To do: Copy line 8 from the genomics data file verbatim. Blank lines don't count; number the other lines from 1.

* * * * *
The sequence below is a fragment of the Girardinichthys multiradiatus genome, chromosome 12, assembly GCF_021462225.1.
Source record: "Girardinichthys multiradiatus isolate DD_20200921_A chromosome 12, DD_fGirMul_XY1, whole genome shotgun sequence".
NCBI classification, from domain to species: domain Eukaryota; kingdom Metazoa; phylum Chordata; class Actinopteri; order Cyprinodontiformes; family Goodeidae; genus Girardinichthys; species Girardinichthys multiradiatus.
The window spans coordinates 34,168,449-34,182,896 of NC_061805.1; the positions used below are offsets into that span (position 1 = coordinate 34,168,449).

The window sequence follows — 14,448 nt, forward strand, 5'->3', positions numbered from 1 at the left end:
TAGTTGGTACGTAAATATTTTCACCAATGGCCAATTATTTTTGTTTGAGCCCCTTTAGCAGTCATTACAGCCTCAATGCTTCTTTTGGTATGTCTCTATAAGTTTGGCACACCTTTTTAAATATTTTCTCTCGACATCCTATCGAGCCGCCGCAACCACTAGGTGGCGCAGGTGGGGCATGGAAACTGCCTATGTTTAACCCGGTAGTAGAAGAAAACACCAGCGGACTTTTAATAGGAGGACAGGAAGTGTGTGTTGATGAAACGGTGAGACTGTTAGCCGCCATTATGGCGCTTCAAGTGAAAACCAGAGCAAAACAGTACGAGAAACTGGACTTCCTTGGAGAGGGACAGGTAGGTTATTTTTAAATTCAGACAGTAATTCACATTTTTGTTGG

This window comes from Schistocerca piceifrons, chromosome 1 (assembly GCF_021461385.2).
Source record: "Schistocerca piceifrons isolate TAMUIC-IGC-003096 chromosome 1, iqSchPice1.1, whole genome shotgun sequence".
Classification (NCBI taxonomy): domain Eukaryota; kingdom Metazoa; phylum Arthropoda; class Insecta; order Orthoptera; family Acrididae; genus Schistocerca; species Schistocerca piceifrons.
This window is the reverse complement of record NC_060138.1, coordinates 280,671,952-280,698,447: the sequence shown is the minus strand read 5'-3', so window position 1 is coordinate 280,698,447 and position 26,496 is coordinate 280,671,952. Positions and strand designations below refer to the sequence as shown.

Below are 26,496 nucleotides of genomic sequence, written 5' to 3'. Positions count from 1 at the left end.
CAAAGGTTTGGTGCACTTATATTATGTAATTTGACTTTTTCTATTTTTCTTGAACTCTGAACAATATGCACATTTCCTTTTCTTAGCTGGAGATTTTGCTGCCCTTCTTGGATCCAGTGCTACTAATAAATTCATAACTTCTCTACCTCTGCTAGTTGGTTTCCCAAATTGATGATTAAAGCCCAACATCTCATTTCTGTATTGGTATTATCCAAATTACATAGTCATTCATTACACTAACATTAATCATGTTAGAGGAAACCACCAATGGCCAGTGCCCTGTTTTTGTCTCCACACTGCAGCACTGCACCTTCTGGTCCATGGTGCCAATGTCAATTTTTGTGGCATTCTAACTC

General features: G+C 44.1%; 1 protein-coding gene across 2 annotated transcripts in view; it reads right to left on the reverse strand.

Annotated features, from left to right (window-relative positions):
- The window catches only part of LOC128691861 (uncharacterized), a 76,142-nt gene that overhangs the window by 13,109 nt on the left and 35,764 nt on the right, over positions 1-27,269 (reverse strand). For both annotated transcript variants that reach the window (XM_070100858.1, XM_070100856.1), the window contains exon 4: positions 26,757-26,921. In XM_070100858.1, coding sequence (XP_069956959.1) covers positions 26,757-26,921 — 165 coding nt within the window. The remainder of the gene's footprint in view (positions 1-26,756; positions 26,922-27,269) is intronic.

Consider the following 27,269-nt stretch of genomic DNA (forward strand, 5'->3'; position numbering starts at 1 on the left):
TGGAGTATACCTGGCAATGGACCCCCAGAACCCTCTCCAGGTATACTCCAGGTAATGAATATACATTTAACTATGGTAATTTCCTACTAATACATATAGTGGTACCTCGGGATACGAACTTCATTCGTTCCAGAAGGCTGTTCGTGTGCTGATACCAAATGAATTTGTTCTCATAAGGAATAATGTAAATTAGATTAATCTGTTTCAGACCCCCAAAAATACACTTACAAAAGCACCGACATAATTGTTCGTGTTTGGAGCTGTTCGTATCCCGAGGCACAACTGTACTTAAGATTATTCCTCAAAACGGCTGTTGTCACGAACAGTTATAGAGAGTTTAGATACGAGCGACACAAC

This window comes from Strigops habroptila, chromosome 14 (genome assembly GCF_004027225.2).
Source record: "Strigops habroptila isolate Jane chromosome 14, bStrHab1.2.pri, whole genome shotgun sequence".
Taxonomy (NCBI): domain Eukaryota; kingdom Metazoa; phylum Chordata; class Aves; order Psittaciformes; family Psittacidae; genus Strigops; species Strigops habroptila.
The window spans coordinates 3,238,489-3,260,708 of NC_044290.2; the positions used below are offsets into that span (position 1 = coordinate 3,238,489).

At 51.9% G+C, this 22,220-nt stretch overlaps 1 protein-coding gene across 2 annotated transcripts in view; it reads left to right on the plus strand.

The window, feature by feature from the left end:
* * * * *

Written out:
Source record: "Schistocerca piceifrons isolate TAMUIC-IGC-003096 chromosome 1, iqSchPice1.1, whole genome shotgun sequence".